And I have come across the others who were not called but who came by themselves. I walked into his office. He doesn’t even look up. He is writing. He stops and without lifting his eyes to see who it was sitting in front of him, indicates through a mmhh? that i should not be wasting his time but tell him what ails me.
    I stutter to tell him what ails me and before I am halfway through, he has written some prescription and handed over to me without lifting his eyes to see which of God’s creation has shared his space over the 3 minutes it took. Next patient please? I kid you not. This was right at Osu here in the capital city.
    Dr. Boateng is right. Indeed, the days are coming and the days are already upon us when not only will doctors be dragged to court and jailed, but also the Ghana Medical Council may find itself dragged before the world body of which it is a member to explain why it should not be expelled or suspended or shamed for its failures to censure members who kill , maim or otherwise harm patients by their failure to observe professional conduct.

  7. Dr Boateng, the answer to your question is short and simple: NO. There are no, I repeat NO, legitimate reasons for the poor, sometimes rude, communication between doctors, nurses and their patients.

    Patients need to be educated on how to assert themselves in their communication and not hold back because the doctor or nurse is better educated than them.
    That said, patients get rude out of powerlessness. This powerlessness is a direct result of the lack of understanding or simple arrogance they are received with and talked to by doctors and nurses. Any patient who comes to a hospital is already 1-0 behind: they are in need and are already in a weak position. Being arrogant and disrespectful only adds insult to their injury.

    In respect to doctor/nurse communication: same here. The nurse is in a weaker position because the doctor is more qualified and better educated than her/him. So barking commands at their nurses doesn’t add any more power or authority to doctors, it just shows their inability do conduct themselves professionally – as their education and profession would require.

    The heart of your question boils down to our inability to provide service in a professional and self-respecting way. As a nation – starting from our education system and going to all corners of our society’s fabric – we have to do better. Healthcare would be one service to start with: give meaning to the caring for the health of somebody who in need.

    • Ampofoaa, you have added another facet to this debate about communication which I overlooked in my initial entry: the doctor nurse communication.
      You are absolutely right that it is as unconscionable for a doctor to be rude, disrespectful or be unprofessional to a nurse. It is wrong and must be condemned. Nurses should resist any disrespect.
      There is really nothing to gain by arrogance and disrespect in the work place.

  8. Dr Boateng,
    As a chronically ill patient, I’ve witnessed too many doctors in Ghana who don’t know how to communicate with their colleagues including nurses and trainees. Perhaps an authority like yourself could advice the nation’s medical schools to add ‘communication skills’ to their curriculum. I’m sure that would be of great value to not only themselves and their colleagues, but to patients as well.

    • Ampofoaa, your idea is a great one and I will mention it and push it to the medical school Deans that I get the opportunity to interact with.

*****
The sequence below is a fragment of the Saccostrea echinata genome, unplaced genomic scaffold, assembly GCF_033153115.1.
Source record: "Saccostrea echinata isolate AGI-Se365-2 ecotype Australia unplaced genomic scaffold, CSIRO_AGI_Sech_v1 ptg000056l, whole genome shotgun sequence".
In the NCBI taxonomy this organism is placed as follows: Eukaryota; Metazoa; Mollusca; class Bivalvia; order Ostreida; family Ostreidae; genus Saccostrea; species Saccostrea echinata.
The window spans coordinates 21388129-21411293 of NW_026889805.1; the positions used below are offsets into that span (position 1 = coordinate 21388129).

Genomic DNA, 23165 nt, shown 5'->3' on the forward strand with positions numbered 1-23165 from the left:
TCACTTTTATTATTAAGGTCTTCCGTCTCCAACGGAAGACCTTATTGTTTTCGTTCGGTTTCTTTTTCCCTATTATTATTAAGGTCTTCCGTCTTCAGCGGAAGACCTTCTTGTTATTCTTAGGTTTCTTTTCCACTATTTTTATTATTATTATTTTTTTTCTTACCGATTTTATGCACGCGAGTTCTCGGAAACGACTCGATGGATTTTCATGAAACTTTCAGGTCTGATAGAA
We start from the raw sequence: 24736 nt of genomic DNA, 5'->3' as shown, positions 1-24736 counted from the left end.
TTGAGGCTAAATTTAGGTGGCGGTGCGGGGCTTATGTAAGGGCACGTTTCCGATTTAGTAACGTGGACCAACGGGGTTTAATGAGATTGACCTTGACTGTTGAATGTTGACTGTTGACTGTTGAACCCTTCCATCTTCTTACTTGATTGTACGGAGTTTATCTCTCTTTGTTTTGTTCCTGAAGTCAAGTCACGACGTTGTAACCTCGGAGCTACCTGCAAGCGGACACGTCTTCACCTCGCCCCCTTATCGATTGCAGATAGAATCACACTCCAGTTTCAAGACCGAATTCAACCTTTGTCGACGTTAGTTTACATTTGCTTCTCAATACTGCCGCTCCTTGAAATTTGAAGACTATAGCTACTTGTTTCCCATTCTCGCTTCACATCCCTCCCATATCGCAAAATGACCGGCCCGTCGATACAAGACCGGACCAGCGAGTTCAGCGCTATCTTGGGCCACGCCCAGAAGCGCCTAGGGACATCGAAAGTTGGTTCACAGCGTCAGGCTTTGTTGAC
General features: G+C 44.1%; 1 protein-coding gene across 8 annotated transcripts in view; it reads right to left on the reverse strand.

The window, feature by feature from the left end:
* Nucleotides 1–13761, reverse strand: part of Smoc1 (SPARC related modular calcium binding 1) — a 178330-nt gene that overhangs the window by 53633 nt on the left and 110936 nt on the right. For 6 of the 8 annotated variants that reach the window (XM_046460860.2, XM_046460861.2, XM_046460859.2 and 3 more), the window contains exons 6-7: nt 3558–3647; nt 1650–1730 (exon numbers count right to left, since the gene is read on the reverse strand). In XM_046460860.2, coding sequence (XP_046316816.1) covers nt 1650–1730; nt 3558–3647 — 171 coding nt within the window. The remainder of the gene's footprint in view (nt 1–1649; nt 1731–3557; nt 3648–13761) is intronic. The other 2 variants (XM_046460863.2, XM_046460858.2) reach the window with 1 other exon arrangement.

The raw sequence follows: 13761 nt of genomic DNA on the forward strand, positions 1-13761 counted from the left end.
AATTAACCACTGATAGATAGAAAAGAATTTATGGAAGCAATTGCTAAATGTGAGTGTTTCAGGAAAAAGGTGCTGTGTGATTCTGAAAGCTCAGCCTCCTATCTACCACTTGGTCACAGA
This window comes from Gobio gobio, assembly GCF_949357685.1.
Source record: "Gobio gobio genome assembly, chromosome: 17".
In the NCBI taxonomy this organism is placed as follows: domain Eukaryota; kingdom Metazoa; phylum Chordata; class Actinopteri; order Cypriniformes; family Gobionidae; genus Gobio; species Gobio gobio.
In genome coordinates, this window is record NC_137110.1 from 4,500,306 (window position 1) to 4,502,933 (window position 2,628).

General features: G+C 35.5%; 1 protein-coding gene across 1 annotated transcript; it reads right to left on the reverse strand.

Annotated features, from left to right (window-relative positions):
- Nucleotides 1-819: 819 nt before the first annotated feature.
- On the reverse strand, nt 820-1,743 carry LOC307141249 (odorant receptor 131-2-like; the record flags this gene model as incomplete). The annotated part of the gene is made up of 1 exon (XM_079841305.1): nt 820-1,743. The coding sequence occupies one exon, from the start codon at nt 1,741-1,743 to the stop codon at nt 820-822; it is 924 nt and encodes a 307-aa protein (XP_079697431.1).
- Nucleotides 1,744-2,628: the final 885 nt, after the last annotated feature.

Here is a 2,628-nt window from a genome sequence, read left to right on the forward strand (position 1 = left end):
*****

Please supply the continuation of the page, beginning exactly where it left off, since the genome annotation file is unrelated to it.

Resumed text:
There are several new areas in the training of doctors that need to be incorporated or emphasised. This includes coomunication as you rightly noted. Communication with patients, healthcare colleagues especially nurses and non doctors, patient’s family members etc.
      I also believe that we should be interested in how an applicant for medical school does on questions about ethics, empathy, responsibility and equity during the interview process.

  9. Effective communication is very important in resolving all the setbacks.I would hope it is taught in the various schools.There is the verbal/non-verbal cue that we as healthcare workers portray to pts.It is all about empowering these pts with knowledge on their ailment.Shame on these healthworkers who have flunked the basics;effective communication/listening/human dignity…..without these pts you guys would not have a job!THE PATIENT IS ALWAYS RIGHT.

  10. Dr Boating, I must recommend you for this blog. Communication is very important in health care profession, it establishes some sort of reassurance to the patient no matter how bad the situation may be. And nurses should try as much as possible to communicate well with their clients.

  11. Good communication needs time. I have a personal maxim which is “see more, do less”. Having worked both in Ghana and the UK, i have come to question the benefit of high patient volume “clinics” such as the Diabetes Clinic mentioned by the contributor Chief. Even when you look at guidelines by medical societies for review and monitoring of chronic conditions, there is very little evidence to back them. The key issue is good patient education and communication. I would advise any patient who has a chronic condition to empower themselves by getting reliable and up-to-date information about their condition. Most doctors welcome this, except those who are not adequately informed about the condition. The honest doctor will admit that he does not know about the new info and refer you if he is not sure. Another doctor may get angry with you for questioning his training and competence. Unfortunately many patients have no choice about where to go due to financial issues or the urgency of the situation